A Modest Proposal and Other Satirical Works

Courier Corporation
10
Free sample

The originality, concentrated power and "fierce indignation" of his satirical writing have earned Jonathan Swift (1667–1745) a reputation as the greatest prose satirist in English language.
Gulliver's Travels is, of course, his world-renowned masterpiece in the genre; however, Swift wrote other, shorter works that also offer excellent evidence of his inspired lampoonery. Perhaps the most famous of these is "A Modest Proposal," in which he straight-facedly suggests that Ireland could solve its hunger problems by using its children for food. Also included in this collection are "The Battle of the Books," "A Meditation upon a Broomstick," "A Discourse Concerning the Mechanical Operation of the Spirit," and "An Argument Against Abolishing Christianity in England." This inexpensive edition will certainly be welcomed by teachers and students of English literature, but its appeal extends to any reader who delights in watching a master satirist wield words as weapons.
Read more

About the author

Apparently doomed to an obscure Anglican parsonage in Laracor, Ireland, even after he had written his anonymous masterpiece, A Tale of a Tub (c.1696), Swift turned a political mission to England from the Irish Protestant clergy into an avenue to prominence as the chief propagandist for the Tory government. His exhilaration at achieving importance in his forties appears engagingly in his Journal to Stella (1710--13), addressed to Esther Johnson, a young protegee for whom Swift felt more warmth than for anyone else in his long life. At the death of Queen Anne and the fall of the Tories in 1714, Swift became dean of St. Patrick's Cathedral, Dublin. In Ireland, which he considered exile from a life of power and intellectual activity in London, Swift found time to defend his oppressed compatriots, sometimes in such contraband essays as his Drapier's Letters (1724), and sometimes in such short mordant pieces as the famous A Modest Proposal (1729); and there he wrote perhaps the greatest work of his time, Gulliver's Travels (1726). Using his characteristic device of the persona (a developed and sometimes satirized narrator, such as the anonymous hack writer of A Tale of a Tub or Isaac Bickerstaff in Predictions for the Ensuing Year, who exposes an astrologer), Swift created the hero Gulliver, who in the first instance stands for the bluff, decent, average Englishman and in the second, humanity in general. Gulliver is a full and powerful vision of a human being in a world in which violent passions, intellectual pride, and external chaos can degrade him or her---to animalism, in Swift's most horrifying images---but in which humans do have scope to act, guided by the Classical-Christian tradition. Gulliver's Travels has been an immensely successful children's book (although Swift did not care much for children), so widely popular through the world for its imagination, wit, fun, freshness, vigor, and narrative skill that its hero is in many languages a common proper noun. Perhaps as a consequence, its meaning has been the subject of continuing dispute, and its author has been called everything from sentimental to mad. Swift died in Dublin and was buried next to his beloved "Stella.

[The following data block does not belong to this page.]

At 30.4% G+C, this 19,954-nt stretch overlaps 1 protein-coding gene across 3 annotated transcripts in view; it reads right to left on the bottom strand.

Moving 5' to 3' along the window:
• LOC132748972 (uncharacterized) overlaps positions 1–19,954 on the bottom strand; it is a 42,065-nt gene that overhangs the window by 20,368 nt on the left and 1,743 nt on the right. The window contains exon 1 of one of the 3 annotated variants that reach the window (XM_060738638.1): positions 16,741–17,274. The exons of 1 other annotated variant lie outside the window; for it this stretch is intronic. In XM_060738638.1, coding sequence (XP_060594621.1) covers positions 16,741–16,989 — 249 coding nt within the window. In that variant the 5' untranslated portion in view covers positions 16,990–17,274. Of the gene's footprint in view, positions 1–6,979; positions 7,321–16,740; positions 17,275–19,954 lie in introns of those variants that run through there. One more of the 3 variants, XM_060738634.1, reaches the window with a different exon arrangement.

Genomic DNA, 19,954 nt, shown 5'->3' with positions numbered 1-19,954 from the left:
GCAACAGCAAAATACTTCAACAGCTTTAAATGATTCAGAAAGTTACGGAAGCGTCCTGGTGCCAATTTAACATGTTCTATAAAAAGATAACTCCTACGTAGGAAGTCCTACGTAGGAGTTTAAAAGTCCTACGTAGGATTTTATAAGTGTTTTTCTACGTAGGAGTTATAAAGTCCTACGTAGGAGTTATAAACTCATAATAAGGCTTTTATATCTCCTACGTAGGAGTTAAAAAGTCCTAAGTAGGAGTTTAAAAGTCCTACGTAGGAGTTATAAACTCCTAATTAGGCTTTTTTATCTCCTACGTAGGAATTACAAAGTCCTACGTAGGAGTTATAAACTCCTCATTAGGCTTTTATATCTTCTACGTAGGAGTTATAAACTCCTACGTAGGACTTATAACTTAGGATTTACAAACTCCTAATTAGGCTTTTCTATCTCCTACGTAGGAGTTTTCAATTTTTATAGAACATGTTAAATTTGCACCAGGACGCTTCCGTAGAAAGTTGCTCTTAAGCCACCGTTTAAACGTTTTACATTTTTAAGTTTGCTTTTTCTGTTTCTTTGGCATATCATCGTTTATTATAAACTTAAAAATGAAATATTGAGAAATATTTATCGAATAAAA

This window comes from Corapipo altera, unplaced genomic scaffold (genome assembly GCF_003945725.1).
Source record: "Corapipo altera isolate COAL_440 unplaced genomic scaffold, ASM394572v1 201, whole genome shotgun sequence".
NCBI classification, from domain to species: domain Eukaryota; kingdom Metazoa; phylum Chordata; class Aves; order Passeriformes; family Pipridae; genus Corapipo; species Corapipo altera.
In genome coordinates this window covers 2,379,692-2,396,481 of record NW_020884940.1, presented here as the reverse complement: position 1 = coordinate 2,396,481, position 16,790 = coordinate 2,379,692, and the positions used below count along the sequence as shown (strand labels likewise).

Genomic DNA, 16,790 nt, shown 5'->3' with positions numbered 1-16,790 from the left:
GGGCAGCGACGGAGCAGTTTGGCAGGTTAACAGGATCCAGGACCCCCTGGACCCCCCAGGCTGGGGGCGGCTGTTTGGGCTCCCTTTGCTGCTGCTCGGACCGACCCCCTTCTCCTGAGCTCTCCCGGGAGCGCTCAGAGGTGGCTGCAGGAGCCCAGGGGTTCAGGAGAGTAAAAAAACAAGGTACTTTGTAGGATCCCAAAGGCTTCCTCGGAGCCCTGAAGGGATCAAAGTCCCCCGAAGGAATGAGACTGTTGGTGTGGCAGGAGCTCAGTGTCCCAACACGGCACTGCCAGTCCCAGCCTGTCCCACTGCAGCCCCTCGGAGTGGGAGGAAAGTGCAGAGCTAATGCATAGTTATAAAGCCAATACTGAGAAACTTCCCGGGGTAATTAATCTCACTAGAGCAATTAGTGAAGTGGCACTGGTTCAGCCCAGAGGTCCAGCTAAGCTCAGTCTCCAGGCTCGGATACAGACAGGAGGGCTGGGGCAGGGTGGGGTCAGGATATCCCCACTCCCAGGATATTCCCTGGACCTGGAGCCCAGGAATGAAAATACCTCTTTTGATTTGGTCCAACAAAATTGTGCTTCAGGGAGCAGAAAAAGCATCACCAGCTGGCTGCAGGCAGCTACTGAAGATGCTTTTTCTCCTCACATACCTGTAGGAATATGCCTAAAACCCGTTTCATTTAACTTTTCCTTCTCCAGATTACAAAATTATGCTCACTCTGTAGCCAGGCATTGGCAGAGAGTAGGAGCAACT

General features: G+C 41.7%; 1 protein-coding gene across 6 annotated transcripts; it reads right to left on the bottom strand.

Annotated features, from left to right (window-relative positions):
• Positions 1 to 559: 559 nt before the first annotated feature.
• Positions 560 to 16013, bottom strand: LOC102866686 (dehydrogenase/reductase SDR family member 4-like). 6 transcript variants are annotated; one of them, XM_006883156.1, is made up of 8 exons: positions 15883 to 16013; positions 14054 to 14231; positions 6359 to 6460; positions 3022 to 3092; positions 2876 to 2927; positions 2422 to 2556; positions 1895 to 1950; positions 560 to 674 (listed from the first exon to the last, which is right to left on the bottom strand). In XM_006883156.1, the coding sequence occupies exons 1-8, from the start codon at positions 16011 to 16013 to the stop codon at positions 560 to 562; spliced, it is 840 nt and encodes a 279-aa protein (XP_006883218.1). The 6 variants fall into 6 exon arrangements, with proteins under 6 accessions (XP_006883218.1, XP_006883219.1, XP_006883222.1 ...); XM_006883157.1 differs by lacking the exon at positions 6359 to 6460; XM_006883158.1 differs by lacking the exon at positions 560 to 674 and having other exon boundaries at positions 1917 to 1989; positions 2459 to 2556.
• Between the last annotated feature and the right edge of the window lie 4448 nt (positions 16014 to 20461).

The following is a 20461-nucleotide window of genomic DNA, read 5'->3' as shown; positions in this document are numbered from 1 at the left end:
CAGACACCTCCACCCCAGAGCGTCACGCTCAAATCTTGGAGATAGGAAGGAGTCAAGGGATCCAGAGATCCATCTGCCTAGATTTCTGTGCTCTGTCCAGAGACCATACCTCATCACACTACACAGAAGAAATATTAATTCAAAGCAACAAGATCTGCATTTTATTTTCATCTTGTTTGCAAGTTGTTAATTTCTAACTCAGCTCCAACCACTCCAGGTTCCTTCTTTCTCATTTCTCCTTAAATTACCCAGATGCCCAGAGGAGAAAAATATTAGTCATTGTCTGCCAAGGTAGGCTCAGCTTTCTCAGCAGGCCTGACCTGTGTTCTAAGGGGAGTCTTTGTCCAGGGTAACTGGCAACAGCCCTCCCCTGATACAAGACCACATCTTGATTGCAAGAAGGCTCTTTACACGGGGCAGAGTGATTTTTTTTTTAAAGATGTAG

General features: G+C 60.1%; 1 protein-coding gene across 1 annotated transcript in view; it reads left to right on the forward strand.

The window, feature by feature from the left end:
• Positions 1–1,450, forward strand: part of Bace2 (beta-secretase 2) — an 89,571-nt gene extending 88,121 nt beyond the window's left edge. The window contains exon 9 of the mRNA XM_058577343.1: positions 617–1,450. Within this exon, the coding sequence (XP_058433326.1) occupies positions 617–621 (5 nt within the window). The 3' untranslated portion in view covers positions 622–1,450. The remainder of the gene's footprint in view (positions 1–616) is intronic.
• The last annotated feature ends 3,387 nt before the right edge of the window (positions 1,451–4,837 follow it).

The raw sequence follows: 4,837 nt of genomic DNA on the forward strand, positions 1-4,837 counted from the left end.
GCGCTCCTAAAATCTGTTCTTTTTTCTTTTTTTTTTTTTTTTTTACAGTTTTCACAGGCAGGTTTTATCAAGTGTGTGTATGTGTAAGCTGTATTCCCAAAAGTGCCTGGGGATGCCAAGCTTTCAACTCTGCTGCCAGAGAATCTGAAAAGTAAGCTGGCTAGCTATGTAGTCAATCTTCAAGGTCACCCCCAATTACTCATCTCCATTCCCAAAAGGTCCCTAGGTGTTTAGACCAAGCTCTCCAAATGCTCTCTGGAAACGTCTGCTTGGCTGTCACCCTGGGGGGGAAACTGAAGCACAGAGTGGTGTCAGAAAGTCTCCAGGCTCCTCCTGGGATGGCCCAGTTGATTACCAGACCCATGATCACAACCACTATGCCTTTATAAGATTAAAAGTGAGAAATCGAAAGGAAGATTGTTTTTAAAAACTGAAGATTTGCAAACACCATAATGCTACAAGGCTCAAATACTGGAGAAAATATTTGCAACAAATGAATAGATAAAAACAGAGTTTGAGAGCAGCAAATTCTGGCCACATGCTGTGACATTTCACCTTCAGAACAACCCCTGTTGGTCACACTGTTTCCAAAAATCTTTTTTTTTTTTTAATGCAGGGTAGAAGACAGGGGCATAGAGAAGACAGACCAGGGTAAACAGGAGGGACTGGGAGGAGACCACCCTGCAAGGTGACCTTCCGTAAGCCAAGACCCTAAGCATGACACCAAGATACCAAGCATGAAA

Read more
4.3
10 total
Loading...

Additional Information

Publisher
Courier Corporation
Read more
Published on
Feb 29, 2012
Read more
Pages
64
Read more
ISBN
9780486110752